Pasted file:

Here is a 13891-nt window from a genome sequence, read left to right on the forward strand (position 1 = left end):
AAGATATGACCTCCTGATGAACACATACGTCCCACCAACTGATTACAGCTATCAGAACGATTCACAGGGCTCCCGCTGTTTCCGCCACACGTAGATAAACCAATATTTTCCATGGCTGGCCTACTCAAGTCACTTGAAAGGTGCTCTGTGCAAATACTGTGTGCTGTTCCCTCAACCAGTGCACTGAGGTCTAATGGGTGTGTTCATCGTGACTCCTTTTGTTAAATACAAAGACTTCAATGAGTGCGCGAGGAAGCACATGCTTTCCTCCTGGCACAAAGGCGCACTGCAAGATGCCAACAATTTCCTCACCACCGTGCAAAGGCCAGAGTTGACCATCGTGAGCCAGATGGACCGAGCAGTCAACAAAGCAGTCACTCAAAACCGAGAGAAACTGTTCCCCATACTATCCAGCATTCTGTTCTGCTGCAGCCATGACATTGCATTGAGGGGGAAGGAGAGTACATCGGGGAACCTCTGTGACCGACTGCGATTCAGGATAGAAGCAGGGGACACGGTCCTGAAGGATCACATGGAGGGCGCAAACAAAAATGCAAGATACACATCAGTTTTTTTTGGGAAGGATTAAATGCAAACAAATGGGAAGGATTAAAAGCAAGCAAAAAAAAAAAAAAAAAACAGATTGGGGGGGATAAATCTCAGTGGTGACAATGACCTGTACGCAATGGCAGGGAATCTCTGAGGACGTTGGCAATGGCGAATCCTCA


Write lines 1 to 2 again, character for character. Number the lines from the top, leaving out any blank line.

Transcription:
Here is a 13891-nt window from a genome sequence, read left to right on the forward strand (position 1 = left end):
AAGATATGACCTCCTGATGAACACATACGTCCCACCAACTGATTACAGCTATCAGAACGATTCACAGGGCTCCCGCTGTTTCCGCCACACGTAGATAAACCAATATTTTCCATGGCTGGCCTACTCAAGTCACTTGAAAGGTGCTCTGTGCAAATACTGTGTGCTGTTCCCTCAACCAGTGCACTGAGGTCTAATGGGTGTGTTCATCGTGACTCCTTTTGTTAAATACAAAGACTTCAATGAGTGCGCGAGGAAGCACATGCTTTCCTCCTGGCACAAAGGCGCACTGCAAGATGCCAACAATTTCCTCACCACCGTGCAAAGGCCAGAGTTGACCATCGTGAGCCAGATGGACCGAGCAGTCAACAAAGCAGTCACTCAAAACCGAGAGAAACTGTTCCCCATACTATCCAGCATTCTGTTCTGCTGCAGCCATGACATTGCATTGAGGGGGAAGGAGAGTACATCGGGGAACCTCTGTGACCGACTGCGATTCAGGATAGAAGCAGGGGACACGGTCCTGAAGGATCACATGGAGGGCGCAAACAAAAATGCAAGATACACATCAGTTTTTTTTGGGAAGGATTAAATGCAAACAAATGGGAAGGATTAAAAGCAAGCAAAAAAAAAAAAAAAAAACAGATTGGGGGGGATAAATCTCAGTGGTGACAATGACCTGTACGCAATGGCAGGGAATCTCTGAGGACGTTGGCAATGGCGAATCCTCA